Also this money becomes important referring patients within the University. For example if you are seeing a Urologist in a University setting he may refer you to a Radiation Oncologist, Medical Oncologist, etc., within the University. It is assumed by the Doctor/professors involved that these are the top of the line doctors. This is simply not true. The referring of doctors only within the University is an unwritten rule. If you want to stay employed there and have peace with your fellow Professors - you better feed them.

We do see great surgeons and some other fields in Universities but the run of the mill doctor in the university may or may not be (and frequently are not) the best in the business. This is why we talk about individual "Doctors of Excellence" and not treatment centers. A well know treatment center may be well know because of the politics involved or simply because they treat all disease with various levels of expertise. And that expertise is usually not prostate cancer. One should be able to pick their center based on the results of that center in the disease that you have and the particular doctor that has the most expertise. Many know who the "best" doctors are in any particular field but it is almost impossible for a lay person to find that information and, therefore, he relies on this primary doctor for referrals - perhaps a bad thing to do.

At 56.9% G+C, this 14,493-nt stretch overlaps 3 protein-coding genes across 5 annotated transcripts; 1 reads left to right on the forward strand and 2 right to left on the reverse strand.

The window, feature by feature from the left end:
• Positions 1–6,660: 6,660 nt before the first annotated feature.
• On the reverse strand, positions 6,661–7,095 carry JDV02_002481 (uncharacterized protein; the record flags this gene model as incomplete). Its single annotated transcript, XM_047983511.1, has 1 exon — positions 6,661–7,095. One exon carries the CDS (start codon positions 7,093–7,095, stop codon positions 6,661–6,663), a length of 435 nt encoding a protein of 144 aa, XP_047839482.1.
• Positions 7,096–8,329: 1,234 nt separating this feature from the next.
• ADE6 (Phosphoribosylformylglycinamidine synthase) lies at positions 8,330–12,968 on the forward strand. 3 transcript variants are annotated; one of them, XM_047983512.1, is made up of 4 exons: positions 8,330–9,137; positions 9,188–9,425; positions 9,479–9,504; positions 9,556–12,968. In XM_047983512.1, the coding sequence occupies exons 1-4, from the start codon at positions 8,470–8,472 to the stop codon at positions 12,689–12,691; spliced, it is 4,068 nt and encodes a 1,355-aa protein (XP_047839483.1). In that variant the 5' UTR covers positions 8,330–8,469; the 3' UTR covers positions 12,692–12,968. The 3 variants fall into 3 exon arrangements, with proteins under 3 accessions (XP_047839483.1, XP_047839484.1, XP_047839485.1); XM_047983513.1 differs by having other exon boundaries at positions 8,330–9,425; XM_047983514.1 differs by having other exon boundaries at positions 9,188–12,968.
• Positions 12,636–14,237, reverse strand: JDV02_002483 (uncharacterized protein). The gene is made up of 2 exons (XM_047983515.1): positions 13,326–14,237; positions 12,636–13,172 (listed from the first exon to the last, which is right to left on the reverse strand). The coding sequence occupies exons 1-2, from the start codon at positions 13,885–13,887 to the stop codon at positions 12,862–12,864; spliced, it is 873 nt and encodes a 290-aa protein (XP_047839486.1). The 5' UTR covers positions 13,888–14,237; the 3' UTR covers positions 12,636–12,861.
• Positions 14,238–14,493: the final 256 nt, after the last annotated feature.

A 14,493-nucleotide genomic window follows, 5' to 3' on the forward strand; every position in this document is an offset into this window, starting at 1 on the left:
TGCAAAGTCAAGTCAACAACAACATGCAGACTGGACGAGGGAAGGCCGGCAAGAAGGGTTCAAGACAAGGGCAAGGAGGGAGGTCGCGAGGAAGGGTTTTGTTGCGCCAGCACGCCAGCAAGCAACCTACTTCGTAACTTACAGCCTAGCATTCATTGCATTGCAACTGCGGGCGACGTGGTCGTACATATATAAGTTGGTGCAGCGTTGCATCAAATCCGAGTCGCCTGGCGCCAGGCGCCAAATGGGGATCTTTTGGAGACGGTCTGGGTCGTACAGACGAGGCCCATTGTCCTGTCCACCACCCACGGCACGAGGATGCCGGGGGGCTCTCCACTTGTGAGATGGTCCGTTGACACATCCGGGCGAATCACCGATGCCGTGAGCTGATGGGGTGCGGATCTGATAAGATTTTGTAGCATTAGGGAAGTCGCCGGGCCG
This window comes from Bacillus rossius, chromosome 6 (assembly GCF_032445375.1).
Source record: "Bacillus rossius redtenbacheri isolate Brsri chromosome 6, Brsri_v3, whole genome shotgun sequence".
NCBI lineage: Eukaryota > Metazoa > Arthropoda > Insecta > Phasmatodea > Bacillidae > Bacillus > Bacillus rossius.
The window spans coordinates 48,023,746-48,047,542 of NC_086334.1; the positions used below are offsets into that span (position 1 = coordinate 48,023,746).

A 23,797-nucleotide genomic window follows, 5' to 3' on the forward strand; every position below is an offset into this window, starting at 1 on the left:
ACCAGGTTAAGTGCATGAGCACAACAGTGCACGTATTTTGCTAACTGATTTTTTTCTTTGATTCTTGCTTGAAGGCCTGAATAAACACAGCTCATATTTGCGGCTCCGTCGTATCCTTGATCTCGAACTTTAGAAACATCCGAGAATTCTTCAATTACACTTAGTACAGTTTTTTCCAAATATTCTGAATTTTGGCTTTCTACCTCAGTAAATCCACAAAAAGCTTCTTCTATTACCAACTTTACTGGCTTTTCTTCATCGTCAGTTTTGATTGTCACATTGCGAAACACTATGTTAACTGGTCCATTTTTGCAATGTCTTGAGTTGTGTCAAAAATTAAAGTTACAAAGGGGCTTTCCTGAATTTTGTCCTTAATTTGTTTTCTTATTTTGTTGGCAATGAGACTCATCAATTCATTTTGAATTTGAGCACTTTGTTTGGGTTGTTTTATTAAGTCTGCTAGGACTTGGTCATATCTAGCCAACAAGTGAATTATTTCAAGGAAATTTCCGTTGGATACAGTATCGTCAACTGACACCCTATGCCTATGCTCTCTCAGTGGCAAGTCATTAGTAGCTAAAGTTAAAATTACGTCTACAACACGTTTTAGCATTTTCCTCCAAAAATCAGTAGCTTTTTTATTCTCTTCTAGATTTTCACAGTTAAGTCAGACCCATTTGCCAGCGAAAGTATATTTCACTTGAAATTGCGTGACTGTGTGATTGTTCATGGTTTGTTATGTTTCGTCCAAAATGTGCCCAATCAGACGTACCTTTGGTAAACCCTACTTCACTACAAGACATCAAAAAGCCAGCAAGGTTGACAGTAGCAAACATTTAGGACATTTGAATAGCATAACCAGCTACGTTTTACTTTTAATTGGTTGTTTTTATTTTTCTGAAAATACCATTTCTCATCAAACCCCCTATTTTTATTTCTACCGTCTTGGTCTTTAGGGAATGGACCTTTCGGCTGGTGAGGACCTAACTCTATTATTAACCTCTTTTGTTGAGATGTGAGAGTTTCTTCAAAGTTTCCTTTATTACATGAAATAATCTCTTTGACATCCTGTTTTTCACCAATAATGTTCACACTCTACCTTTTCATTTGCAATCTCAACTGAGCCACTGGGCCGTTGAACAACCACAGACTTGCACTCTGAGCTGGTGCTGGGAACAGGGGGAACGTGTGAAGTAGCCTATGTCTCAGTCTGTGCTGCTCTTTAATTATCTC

There is very little that goes on in the Medical industry that does not involve the exchange of money in some way. the old "follow the money" is as important here as it is elsewhere. The "old boy network" is extremely strong here and if you want to play you better bring in the money.